What Parents Really Want
Guggenheim, Davis, Newsweek
Byline: Davis Guggenheim
It's not about charters vs. public schools. The director of 'Waiting for Superman' explains why.
If you read the paper, there are a lot of confusing facts and opinions about education. The latest debate is about charters vs. mainstream public schools. Now the debates are part of the essential process of hammering out our differences and testing our ideas. But too often pundits focus on labels and rhetoric while forgetting about what really matters: families and their kids.
If you are a parent, thinking about the beginning of school, the debate in the local paper is not the essential truth you have to confront. I have three kids, and this week I am not thinking about educational policy. I'm hoping--no, praying--that each of my kids gets a good teacher; that the school is safe; that the principal has high expectations for every kid. And frankly, what the school is called--"charter," "private," "public"--is irrelevant.
I saw this with other parents when I was making my latest documentary, Waiting for Superman. I spent two years talking to families in different cities and towns across the country. And it didn't matter what their ethnicity was or how much money they had. Every parent looks for the telltale signs: Is the teacher bright and focused? Are kids walking to class with a sense of purpose? Is there an excitement for learning?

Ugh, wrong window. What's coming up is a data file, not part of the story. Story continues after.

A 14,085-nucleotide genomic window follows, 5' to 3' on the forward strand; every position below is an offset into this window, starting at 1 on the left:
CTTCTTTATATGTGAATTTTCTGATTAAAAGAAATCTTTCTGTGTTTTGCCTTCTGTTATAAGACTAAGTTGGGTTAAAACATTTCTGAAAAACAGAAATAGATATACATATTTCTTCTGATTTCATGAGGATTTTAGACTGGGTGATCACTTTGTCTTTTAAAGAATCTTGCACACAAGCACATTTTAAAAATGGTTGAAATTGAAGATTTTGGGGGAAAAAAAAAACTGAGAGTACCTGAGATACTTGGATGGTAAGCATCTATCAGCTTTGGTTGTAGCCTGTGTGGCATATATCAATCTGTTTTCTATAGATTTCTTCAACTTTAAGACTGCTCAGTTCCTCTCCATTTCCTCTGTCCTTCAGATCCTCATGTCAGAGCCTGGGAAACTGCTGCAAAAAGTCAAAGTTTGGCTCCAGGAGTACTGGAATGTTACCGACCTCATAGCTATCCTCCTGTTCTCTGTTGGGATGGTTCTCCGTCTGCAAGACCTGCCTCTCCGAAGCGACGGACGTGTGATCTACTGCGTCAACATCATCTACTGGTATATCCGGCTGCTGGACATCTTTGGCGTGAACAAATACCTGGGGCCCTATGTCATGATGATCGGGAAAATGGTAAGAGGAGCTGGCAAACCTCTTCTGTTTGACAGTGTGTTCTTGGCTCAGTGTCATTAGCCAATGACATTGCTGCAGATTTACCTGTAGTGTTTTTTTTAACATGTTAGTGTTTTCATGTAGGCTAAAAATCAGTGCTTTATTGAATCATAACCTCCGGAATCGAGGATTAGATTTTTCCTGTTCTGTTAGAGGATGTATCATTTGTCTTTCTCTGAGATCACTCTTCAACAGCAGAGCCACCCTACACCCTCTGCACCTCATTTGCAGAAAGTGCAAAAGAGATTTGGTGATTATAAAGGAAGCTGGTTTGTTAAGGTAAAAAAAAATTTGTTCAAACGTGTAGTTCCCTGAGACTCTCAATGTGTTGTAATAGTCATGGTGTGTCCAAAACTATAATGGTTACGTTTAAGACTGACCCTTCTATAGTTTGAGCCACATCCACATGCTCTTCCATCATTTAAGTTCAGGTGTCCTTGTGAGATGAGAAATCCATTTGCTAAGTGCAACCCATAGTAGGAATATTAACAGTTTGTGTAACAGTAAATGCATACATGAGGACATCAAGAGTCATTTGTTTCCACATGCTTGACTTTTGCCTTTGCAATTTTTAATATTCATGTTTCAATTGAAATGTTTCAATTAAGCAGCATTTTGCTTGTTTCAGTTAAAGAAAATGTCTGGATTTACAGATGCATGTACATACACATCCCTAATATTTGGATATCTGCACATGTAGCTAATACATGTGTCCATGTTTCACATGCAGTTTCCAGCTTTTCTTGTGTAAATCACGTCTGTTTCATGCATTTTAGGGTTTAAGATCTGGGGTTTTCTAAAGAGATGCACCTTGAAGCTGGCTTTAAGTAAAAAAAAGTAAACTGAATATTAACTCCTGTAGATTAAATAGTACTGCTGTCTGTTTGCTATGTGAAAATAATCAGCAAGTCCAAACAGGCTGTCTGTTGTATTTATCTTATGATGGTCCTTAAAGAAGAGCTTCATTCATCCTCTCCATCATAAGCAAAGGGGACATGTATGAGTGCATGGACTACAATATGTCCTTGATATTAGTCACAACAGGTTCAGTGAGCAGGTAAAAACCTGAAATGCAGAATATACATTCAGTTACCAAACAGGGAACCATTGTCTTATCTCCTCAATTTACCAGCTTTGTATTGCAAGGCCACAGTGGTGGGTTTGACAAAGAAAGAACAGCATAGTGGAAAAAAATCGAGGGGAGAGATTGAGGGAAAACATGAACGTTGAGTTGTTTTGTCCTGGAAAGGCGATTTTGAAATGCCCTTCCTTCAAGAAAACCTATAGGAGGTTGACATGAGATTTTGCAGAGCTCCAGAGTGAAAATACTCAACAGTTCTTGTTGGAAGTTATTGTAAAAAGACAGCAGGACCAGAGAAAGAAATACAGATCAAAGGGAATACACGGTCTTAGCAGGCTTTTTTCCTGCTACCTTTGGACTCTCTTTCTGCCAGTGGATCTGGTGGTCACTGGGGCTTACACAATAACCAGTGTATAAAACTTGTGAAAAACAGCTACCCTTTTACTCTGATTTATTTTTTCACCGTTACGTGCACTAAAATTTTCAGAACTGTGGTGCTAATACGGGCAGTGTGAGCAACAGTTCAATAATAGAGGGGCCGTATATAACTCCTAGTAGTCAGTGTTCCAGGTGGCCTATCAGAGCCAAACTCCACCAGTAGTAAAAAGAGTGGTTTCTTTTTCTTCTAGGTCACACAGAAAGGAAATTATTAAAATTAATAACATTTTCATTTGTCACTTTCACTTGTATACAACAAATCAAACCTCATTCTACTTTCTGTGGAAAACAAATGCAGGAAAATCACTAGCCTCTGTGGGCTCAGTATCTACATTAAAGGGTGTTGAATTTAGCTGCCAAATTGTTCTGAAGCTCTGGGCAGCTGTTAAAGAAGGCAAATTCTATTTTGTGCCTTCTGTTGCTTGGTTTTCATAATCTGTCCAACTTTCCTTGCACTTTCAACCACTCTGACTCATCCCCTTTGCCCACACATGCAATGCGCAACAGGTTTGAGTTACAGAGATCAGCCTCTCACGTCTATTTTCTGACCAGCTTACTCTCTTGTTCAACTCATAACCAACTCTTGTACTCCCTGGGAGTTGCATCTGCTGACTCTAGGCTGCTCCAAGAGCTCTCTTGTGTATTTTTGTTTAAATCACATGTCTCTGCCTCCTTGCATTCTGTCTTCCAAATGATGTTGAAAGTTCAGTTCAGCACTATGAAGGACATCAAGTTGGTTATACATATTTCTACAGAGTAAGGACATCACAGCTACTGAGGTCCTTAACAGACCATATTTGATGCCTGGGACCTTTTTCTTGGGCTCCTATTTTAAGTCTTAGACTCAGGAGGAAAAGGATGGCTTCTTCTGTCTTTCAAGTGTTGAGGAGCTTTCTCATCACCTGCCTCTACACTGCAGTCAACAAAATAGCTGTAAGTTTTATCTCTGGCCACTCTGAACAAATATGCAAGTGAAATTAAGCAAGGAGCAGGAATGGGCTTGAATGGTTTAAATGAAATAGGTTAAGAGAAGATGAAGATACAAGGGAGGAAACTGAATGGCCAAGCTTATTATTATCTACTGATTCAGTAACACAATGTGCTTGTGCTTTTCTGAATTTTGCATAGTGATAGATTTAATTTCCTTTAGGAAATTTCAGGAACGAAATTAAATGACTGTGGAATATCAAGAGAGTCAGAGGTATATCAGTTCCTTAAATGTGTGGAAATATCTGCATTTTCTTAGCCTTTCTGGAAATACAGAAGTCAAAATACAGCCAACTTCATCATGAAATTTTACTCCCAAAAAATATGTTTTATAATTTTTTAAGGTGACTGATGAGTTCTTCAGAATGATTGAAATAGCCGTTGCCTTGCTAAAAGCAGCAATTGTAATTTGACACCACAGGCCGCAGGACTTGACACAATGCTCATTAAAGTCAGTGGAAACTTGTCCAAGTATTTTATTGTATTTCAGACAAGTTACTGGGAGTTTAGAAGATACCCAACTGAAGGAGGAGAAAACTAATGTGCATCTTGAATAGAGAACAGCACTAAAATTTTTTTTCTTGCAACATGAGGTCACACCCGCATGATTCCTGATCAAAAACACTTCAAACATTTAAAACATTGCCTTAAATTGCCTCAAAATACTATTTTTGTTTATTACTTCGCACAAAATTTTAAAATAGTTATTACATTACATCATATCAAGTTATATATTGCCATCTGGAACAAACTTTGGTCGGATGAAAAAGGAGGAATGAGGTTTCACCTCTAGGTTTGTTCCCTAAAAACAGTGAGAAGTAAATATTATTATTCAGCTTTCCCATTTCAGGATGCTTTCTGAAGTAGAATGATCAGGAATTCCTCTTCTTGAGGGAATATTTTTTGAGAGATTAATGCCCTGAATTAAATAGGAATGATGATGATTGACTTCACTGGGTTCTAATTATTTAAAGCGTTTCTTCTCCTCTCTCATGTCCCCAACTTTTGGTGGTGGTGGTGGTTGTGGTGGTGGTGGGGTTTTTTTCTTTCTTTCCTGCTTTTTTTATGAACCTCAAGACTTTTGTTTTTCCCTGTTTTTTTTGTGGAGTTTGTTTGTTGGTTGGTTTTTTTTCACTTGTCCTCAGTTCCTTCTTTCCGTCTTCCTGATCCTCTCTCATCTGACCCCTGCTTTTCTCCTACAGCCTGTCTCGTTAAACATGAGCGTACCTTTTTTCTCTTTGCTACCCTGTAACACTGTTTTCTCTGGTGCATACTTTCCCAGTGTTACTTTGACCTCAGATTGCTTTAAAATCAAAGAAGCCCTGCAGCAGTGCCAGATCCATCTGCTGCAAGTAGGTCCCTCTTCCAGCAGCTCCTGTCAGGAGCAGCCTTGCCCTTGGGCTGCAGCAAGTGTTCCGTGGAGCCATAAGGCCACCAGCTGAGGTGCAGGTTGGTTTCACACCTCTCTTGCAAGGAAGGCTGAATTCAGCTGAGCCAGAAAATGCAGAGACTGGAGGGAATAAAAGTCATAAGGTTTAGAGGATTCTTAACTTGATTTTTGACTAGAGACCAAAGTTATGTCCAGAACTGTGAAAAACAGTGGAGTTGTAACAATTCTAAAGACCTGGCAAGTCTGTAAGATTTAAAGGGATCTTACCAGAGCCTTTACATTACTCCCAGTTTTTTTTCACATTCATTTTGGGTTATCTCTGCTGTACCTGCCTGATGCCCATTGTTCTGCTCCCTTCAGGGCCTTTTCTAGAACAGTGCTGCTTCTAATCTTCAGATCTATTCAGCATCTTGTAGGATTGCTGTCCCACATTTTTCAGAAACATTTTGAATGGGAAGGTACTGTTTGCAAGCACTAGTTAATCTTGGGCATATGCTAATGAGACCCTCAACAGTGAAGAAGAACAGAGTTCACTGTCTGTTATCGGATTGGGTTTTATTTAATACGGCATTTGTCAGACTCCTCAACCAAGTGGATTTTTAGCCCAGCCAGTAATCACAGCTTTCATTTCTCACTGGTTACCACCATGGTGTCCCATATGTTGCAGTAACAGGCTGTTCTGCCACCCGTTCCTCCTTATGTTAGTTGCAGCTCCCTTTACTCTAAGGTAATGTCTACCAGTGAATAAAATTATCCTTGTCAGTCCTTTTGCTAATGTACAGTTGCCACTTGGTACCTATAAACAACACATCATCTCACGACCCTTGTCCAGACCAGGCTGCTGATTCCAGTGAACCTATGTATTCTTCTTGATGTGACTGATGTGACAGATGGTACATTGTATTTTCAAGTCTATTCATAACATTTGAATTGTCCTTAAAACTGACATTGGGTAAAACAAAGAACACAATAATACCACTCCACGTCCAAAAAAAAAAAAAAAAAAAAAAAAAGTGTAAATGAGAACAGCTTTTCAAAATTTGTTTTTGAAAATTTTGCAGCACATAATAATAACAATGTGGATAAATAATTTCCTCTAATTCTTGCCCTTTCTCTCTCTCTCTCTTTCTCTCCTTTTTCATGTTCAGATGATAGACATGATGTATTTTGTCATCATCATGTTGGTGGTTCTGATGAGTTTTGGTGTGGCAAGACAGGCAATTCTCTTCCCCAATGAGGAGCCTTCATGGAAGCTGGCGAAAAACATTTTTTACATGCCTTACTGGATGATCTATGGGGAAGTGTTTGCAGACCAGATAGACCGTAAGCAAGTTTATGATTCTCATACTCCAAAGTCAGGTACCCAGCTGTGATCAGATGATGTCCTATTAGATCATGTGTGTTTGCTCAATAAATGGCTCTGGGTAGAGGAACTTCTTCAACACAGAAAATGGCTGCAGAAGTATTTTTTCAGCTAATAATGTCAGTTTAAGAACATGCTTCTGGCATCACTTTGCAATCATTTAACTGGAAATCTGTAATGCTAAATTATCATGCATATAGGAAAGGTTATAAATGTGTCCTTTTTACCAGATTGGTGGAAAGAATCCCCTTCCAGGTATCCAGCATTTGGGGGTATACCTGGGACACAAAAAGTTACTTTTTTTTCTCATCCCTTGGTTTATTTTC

In fact, of all the parents I interviewed, at kitchen tables or in minivans, not one used the word "charter," or any other hot-button words. Parents know that all these debates boil down to a relationship between a child and a teacher, and that relationship has the power to instill a love of learning.
Last year I got excited about a great choice for my 12-year-old. It's not a charter, but a mainstream, magnet, public school, 30 minutes from my home in Los Angeles. It's called LACES, and it's ranked (in this magazine) as one of the top high schools in the country. Other parents told me the teachers are amazing; the student population is diverse. So I called the school and spoke to a very kind woman in admissions who told me that if I wanted my son to go to LACES, I should have started five years ago! …